It took us another day to get out, but it was worth every bruise and all the sweat. Unofficial measurements when we got back to camp had the ram at 11 ½ years old and horns at 45" with 14" bases. This is what you get when you have a carpenter do the measuring (that would be my dad). We had the official measuring by a Boone & Crocket representative and the actual measurements were 44 5/8" by 13 5/8" with a total score of 173 4/8". We'll have the final official measurement taken after the 60 day waiting period. Where you place in the record book is less important than if you are on the book. Everyone wants to be number one, hopefully this ram will be in the top 150 of the largest rams ever taken. Not bad.

My father, age 67, has hunted about every North American big game there is. I have hunted with him since age 8 (now 27) when I got my first caribou. He still to this day is the reason I make an extra effort to train so hard before a big hunt. If I don't then it is a challenge in itself to keep up with him. My brother, Mike Gratland, I believe said it best that even though he hasn't said it, I think his goal is to be 85 years old and still be on these sheep hunts with his grandsons and be everyone's model of what can be done at 85.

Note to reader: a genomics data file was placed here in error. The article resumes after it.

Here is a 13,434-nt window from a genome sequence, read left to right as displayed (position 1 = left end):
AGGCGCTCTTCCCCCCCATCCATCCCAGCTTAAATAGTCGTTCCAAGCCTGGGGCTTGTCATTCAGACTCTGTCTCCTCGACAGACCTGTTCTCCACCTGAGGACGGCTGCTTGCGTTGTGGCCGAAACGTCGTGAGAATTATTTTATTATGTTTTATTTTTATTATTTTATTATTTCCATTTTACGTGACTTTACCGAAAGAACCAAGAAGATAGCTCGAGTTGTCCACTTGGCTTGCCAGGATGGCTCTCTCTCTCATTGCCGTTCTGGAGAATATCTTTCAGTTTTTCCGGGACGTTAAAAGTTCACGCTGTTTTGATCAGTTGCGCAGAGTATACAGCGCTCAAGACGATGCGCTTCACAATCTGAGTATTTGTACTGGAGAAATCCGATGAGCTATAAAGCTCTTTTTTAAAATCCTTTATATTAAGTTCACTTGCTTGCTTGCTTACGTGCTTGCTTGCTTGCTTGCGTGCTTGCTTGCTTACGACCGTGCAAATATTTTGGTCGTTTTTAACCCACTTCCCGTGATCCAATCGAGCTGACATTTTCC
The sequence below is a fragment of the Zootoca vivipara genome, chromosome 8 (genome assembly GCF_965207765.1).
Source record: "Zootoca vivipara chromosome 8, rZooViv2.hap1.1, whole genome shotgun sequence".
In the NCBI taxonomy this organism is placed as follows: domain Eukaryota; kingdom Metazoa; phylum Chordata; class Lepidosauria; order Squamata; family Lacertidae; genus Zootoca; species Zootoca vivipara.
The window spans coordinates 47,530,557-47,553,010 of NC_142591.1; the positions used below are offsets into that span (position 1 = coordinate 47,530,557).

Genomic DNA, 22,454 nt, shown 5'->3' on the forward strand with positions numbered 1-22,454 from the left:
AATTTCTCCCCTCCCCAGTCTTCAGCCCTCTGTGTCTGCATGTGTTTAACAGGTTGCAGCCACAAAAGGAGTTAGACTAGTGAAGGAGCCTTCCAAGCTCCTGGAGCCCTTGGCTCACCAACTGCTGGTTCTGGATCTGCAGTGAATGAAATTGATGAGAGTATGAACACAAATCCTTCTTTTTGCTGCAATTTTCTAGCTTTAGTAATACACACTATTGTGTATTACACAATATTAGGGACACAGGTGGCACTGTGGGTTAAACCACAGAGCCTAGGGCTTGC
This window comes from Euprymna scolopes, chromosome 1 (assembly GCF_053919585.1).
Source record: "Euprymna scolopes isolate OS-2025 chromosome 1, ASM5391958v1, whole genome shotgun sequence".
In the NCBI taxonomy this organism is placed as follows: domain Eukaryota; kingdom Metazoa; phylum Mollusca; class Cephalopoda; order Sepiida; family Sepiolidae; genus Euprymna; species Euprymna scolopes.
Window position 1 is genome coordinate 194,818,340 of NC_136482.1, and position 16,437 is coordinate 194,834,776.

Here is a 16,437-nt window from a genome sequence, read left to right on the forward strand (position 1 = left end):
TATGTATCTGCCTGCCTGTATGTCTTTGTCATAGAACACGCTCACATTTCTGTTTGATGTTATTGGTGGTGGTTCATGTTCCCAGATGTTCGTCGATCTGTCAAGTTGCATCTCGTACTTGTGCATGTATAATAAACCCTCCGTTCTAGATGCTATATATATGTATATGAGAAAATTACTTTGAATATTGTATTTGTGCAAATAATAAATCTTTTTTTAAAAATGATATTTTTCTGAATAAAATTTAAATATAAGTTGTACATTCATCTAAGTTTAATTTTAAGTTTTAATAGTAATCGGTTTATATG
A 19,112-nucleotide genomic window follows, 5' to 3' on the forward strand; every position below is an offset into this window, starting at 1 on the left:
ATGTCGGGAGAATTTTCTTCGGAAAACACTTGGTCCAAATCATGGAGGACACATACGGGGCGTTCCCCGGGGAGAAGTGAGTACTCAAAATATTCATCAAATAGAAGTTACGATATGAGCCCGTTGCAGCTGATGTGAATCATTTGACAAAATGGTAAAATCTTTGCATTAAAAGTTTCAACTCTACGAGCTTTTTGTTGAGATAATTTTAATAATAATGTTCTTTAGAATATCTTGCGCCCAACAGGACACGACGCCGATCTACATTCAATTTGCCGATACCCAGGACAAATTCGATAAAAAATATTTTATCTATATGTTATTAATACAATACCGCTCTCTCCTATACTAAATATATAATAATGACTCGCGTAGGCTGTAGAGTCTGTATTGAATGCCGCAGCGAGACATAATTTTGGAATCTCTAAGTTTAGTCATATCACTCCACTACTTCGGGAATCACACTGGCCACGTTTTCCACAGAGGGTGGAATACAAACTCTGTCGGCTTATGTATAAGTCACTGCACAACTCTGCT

If there is one thing I have learned from this trip is something my dad said, "Always go with the winner." As you noticed I was put in the same terrible situation twice, having a waterfall in front and behind me with the side of a canyon being the only escape. Both situations could have been avoided if we just went back the way we came. Instead we were exhausted and wanted the straightest shot going back to camp, but it meant traveling an unfamiliar path. But hindsight being what it is, now I know that even though it may appear a longer trip back to camp, I will always go with the winner.